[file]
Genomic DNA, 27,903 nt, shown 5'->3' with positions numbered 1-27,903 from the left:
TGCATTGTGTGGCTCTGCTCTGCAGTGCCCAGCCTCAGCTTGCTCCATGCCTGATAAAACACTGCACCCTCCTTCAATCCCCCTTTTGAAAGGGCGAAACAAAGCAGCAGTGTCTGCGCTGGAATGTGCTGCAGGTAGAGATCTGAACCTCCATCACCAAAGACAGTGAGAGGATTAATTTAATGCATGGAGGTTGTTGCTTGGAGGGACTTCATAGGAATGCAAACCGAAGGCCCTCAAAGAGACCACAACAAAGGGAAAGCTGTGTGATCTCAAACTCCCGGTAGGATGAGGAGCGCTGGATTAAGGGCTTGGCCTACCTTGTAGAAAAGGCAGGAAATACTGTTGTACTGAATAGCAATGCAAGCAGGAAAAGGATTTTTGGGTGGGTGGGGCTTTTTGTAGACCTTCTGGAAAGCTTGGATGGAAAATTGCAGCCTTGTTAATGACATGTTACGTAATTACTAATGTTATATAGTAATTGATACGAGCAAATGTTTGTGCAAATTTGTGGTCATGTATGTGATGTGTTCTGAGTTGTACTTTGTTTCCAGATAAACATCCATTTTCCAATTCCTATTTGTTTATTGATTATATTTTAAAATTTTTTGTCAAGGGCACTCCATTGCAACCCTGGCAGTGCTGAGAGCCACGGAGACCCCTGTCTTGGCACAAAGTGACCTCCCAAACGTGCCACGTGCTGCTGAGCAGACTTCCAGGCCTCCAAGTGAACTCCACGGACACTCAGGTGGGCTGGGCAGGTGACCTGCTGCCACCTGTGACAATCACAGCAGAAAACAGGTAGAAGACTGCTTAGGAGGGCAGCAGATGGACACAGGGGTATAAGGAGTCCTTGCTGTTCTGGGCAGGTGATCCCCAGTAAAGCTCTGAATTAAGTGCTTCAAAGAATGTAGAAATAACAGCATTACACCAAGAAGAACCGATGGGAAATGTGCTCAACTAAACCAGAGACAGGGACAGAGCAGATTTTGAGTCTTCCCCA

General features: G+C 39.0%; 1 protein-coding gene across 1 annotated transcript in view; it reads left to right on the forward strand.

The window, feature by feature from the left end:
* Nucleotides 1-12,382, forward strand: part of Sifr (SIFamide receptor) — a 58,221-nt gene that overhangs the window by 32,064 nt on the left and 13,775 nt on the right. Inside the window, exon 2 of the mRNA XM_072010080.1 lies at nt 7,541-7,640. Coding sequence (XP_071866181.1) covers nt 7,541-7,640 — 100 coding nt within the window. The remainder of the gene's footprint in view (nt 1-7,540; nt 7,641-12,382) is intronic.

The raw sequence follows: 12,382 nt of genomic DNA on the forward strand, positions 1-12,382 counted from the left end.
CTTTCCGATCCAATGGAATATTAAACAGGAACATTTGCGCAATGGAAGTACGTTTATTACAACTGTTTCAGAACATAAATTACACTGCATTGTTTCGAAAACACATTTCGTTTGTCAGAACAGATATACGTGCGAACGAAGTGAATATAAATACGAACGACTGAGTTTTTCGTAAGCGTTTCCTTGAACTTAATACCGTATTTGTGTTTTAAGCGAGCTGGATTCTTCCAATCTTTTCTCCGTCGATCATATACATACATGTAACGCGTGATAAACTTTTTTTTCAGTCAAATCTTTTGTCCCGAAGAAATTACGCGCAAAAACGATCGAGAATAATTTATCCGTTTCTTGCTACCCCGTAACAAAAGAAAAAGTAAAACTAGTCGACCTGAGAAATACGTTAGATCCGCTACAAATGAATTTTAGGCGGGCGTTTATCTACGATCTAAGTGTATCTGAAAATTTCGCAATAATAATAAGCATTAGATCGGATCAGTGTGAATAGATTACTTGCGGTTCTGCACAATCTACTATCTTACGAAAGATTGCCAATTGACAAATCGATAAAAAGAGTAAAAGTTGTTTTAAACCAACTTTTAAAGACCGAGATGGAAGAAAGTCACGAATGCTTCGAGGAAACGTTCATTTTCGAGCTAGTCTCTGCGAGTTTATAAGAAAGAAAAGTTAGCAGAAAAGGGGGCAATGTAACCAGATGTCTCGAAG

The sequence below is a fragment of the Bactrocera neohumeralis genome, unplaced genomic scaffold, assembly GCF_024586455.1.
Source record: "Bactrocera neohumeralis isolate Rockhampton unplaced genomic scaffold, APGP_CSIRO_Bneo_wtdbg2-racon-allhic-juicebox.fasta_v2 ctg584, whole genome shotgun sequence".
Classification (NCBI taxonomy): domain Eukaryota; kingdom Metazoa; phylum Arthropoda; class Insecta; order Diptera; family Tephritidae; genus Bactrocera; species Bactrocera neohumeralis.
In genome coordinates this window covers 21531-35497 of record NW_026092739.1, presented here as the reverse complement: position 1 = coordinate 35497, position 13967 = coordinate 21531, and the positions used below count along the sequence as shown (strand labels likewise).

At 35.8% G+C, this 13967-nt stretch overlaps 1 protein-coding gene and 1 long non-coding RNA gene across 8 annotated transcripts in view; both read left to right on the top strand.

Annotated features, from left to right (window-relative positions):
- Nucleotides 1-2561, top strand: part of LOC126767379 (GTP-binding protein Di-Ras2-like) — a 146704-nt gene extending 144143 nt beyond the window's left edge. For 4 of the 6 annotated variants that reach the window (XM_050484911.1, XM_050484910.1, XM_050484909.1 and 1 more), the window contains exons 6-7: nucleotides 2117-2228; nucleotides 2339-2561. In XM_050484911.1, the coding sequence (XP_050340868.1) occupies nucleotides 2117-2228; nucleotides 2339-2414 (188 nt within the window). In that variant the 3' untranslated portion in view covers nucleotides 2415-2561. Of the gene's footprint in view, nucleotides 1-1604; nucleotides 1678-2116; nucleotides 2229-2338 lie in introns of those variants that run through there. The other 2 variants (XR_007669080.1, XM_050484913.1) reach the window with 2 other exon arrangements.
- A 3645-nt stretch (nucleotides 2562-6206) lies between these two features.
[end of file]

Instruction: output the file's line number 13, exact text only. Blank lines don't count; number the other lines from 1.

Annotated features, from left to right (window-relative positions):